4 Dandaloo Street, Kariong NSW 2250
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ISSUE No 15-33 16th October 2015

In this Issue:


  1. Upcoming Meetings
  2. Education Day
  3. Powerpole Distribution Box
  4. Ham radio links Scouts around the world
  5. Digital Modes Development in New Zealand
  6. University of Melbourne & satellites
  7. Broke & fixed
  8. Reminders



1. Upcoming Meetings



Saturday 17th October 2015, commencing at 1310 hours will be the CCARC Business Meeting.



2. Education Day


EducationChris VK2YY, CCARC Education officer, intends to hold licence training and assesments on 24th October at the CCARC club rooms.

This is dependent upon the number of people interested in getting or upgrading their qualifications, so if you’ve thought about, but haven’t done anything about it, now’s the time!

If you know someone who’s interested in getting their license, let them know

This training is done on an “on demand” basis – no demand, no training – no training, no hobby!

Contact Chris, email: vk2yychris at gmail dot com mob: 0428 239 413



3. Powerpole Distribution Box

From Rod VK2LAX:  I’m definitely going to buy one, so it might be a chance to get a project going.

Who would be interested?








This project is a DC distribution box using Anderson Powerpoles, the now almost universal method of connecting 12v equipment.

The features of the box are as follows:

1. One input connector, may be replaced by a direct cable input.
2. 6 outputs.
3. Each output is fused with a standard blade fuse.
4. Each fuse has a LED indicator under it to indicate a fuse failed condition.
5. Indicator LED to indicate power present and correct polarity. Green = Power availabe at correct polarity. Red = Power available but incorrect polarity.
6. Designed to fin inside standard UB5 jiffy box (approx 80x50x30mm).
7. All components mounted on double sided PCB with double thickness tracks (2oz copper) and all plated through holes. PCB is also RoHS compliant.


Source: Waverly ARS


4. Ham radio links Scouts around the world

St.Joseph News-Press and Fox 26 KNPN report on the upcoming Jamboree On The Air which takes place October 17-18 

William Coverdell WD0BC, assistant merit badge counselor and member at-large for the local Scouts, said the Jamboree is an annual event that uses ham radio to link members from around the world. 

About 1.3 million Scouts from around the world will participate in the event through on-air activities. “Basically, they’ll get on amateur radio and talk around the world via ham radio where they use voice or also use CW, which is Morse code,” Mr. Coverdell said.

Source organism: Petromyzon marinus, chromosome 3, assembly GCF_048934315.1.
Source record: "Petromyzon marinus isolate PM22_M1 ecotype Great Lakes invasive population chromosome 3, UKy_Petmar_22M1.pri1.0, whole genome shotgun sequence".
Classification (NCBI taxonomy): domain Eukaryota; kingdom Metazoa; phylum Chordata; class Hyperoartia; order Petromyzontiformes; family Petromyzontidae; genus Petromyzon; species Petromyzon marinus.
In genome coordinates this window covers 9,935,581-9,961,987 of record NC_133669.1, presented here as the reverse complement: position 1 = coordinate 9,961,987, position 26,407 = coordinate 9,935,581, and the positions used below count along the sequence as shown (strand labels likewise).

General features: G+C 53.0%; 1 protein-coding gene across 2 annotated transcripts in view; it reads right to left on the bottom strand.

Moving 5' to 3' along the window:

Watch the TV News video and read the full story at 

Worldwide registration and station list

Jota-Joti Summary


Source: Southgate ARC News



5. Digital Modes Development in New Zealand


The NZART have submitted a paper by Murray Greenman ZL1BPU to the IARU Region 3 Conference which takes place Oct. 12-16 

This paper reports on current digital mode practice, and on the development of new digital modes and techniques in New Zealand over the last three years.  Digital radio techniques offer new levels of performance in Amateur Radio, and provide solutions to significant technical challenges. One of these has been the provision of reliable text communication under NVIS propagation conditions, until now a serious barrier to effective emergency communication in remote locations.

Recent developments have seen the line between transceiver hardware and computer software blurred by the entry of significant digital signal processing. This combination of new technology provides an attractive way of recruiting new people (with a computer interest) to the hobby, and retaining the attention of technically capable amateurs, through interesting new projects.

In the last decade the trend in digital mode development has been towards more complex modulation, accompanied by ever more complex error correction coding, in attempts to solve the technical problems. However, one local team has reversed this trend, and has achieved high performance with very simple but carefully chosen techniques, with attendant advantages of simplicity of use and slick operation.

Read the paper at 

Other papers for the conference are at 

16th IARU R3 Conference 


Source: Southgate ARC News



6. University of Melbourne & satellites


Australis OSCAR-5 built by University of Melbourne student engineers was launched in January 1970 – a project that began 50 years ago and has not been repeated since by any other Australian university. That is set to change.

OSCAR-5 was put into low earth orbit sending telemetry on both 2-metre and 10-metre bands, and received by more than 200 listeners in 27 countries. It was the subject of a lot of pride, talk, and hope for the future. Now we hear about the recently formed University of Melbourne Space Program.

It is developing Australia’s second student-built satellite, of the CubeSat design. Future missions may even put a satellite in orbit around the Moon and other planets.


Source: AR Victoria News




The Kariong antennas have been damaged and are being repaired.


This section lists important announcements and possibly items from previous CCARC NEWS editions that are still current and may need your input:

Anyone reading this on the website who is not yet a member of the CCARC, please consider joining by emailing ccarc at ccarc dot org dot au for full details.

For submissions to this newsletter from CCARC club members please email the editor news-editor at ccarc dot org dot au

For what’s coming up in the next few months at the CCARC, please check the club calendar, accessible from the header on any page on the website.

Dave VK2DLS … News & Publicity Officer …


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